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Green light in NY for immigrants in U.S. illegally to get driver's licenses

Andrea Stewart-Cousins is the Majority Leader of the

Andrea Stewart-Cousins is the Majority Leader of the New York State Senate. Photo Credit: Charles Eckert

ALBANY — The State Senate approved legislation Monday night to make New York the 13th state to allow people in the country illegally to obtain driver’s licenses, despite opposition from a bloc of key Long Island Democrats.

The narrow vote, 33-29, came after a nearly four-hour debate that included accusations of xenophobia, “descending into demonization,” “endorsing lawlessness” and “watering down citizenship.” The harsh words followed Senate Majority Leader Andrea Stewart-Cousins’s decision to hold the vote without any Island support, knowing there were still enough Democrats to win passage. And they came after Gov. Andrew M. Cuomo raised the possibility of a veto early in the day, but then signed it into law shortly before 10 p.m.

The bill takes effect immediately.

Democratic legislators supporting the bill said permitting undocumented immigrants to get licenses was the “right thing to do.” The law reverses a ban imposed after the Sept. 11 attacks.

“Today, we passed legislation restoring the right for all qualified drivers to obtain driver’s licenses regardless of immigration status,” said Stewart-Cousins (D-Yonkers). “By passing this needed legislation, we are growing our economy while at the same time making our roads safer. This is the right step forward for New York State as we continue to advocate for comprehensive immigration reform on the federal level.”

All 22 Republicans voted against the bill. Some of them blamed Democratic senators from Long Island and upstate for allowing the measure to even get to the floor for a vote — a clear sign the GOP will use it in the 2020 elections.

“Today is the day you could have stood up to the majority and said ‘No way,' ” said Sen. Fred Akshar (R-Binghamton). “You promised the people of Long Island you would protect them. You promised the people upstate you would protect them. And you failed.”

All nine Long Island senators — six Democrats and three Republicans — voted against the legislation. Two Long Island Democrats who insiders thought might support the bill — Sens. Kevin Thomas (D-Levittown) and Anna Kaplan (D-North Hempstead) — voted “no” because of the “possible unintended consequence” of the federal Immigration and Customs Enforcement agency obtaining the driver’s info and using it for deportation purposes.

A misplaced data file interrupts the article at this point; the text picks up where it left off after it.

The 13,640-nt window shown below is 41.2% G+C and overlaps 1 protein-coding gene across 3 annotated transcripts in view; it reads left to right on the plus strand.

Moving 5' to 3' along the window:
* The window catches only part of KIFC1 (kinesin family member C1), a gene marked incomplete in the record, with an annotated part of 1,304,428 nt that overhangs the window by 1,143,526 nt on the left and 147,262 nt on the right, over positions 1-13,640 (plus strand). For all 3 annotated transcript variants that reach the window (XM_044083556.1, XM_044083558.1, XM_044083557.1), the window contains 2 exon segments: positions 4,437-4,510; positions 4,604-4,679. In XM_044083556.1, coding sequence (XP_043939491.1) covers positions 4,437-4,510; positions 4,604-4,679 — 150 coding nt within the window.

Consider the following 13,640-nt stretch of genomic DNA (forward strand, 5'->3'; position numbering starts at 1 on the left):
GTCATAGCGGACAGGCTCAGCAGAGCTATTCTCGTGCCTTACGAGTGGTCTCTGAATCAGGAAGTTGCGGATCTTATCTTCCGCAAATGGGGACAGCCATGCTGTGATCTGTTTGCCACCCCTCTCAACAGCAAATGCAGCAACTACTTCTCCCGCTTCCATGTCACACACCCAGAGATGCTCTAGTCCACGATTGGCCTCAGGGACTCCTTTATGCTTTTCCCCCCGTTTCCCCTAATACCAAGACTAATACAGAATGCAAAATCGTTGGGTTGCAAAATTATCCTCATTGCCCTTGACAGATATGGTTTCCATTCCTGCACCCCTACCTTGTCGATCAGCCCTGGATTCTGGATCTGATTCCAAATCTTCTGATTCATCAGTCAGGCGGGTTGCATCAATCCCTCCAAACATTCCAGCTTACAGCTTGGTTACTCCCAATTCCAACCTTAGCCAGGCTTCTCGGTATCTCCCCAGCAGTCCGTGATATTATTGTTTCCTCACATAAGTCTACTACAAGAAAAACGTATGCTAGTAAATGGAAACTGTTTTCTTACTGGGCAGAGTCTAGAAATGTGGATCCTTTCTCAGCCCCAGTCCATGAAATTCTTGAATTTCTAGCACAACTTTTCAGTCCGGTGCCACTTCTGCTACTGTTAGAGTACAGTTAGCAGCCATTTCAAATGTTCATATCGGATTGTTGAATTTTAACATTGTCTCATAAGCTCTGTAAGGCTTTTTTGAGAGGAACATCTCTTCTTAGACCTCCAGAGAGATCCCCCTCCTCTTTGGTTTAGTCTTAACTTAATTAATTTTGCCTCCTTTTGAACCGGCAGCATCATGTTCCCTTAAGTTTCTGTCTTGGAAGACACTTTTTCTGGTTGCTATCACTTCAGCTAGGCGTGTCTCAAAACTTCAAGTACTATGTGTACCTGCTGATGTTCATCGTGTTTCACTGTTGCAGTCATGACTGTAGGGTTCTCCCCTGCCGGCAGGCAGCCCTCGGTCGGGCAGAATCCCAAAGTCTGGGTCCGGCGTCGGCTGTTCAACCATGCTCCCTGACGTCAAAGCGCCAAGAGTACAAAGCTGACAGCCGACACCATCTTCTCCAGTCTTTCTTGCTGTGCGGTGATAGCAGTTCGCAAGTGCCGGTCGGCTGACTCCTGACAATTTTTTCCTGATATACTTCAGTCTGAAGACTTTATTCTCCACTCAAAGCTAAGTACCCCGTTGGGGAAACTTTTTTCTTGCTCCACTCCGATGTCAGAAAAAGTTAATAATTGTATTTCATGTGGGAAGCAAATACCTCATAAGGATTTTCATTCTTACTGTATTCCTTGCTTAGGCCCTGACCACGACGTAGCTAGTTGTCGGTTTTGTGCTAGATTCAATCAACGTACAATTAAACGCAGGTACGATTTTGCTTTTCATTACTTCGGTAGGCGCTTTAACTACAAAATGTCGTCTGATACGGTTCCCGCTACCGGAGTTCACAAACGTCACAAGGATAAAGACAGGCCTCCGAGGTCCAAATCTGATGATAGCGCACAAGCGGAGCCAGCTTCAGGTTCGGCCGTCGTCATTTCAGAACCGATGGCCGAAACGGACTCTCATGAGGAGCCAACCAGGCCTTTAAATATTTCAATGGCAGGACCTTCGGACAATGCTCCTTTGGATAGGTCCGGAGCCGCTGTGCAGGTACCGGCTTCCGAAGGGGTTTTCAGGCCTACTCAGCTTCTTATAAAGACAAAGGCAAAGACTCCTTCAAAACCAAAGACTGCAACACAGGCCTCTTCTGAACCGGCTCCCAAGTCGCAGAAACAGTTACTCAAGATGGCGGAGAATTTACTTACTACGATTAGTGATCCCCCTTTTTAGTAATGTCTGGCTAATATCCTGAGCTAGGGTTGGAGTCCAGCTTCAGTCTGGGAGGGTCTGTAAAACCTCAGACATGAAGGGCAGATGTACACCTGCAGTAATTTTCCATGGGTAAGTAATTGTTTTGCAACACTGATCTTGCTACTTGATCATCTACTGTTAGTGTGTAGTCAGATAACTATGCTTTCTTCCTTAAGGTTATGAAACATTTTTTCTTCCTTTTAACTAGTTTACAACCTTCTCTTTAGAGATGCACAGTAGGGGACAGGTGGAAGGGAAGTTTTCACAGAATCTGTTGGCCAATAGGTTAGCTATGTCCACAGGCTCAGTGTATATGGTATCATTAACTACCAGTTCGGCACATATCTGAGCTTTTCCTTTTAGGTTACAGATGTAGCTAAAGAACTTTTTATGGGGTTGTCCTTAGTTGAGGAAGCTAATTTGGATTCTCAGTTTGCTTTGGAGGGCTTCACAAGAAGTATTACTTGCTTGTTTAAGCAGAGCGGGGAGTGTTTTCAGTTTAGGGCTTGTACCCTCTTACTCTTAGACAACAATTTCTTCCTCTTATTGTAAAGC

“States cannot really stop ICE from accessing the documents,” said Thomas, adding he came to that conclusion after researching the issue. “Given how Trump is going around rounding people up, I have a lot of anxiety” about enacting the legislation.

The Senate Democrats moved forward on the legislation despite a warning less than two weeks ago from state party chairman Jay Jacobs to slow down and not act on the issue this year, lest they lose control of the Senate in 2020 elections.

There was a particularly sharp exchange between lawmakers during the roughly three-hour debate. Sen. Jessica Ramos (D-Queens) asked some Republicans about their “oft-stated” embrace of Christianity.

“Where is ‘Love thy neighbor?’ Where is your humanity?” she asked.

At another point, Sen. Tom O’Mara (R-Elmira) took issue with Democrats’ terminology.

“You don’t want me to call them illegals? OK. I’ll call them criminals,” O’Mara said.

The state Assembly already passed the legislation, which has been a key goal of pro-immigration groups and a number of first-term Democrats who helped the party win control of the Senate in November.

In an unexpected last-minute twist, Cuomo raised the possibility of a veto Monday, citing the same issue as Thomas: ICE might use the driver’s licenses for deportation purposes.

Cuomo, a Democrat, had said he wanted the attorney general’s office to “assure us that the federal government will not be able to access the information or subpoena the information.”

Without that assurance, Cuomo said he would veto the bill.

Shortly after 7 p.m., Attorney General Letitia James responded: “The Office of Attorney General has concluded that it is constitutional. We will not opine on any actions the federal government may or may not take. … If this bill is enacted and challenged in court, we will vigorously defend it.”

About 90 minutes later, the governor’s office relented. Cuomo counsel Alphonso David issued a statement saying in part: “… based on the Attorney General’s representation, the Governor will sign the bill.”

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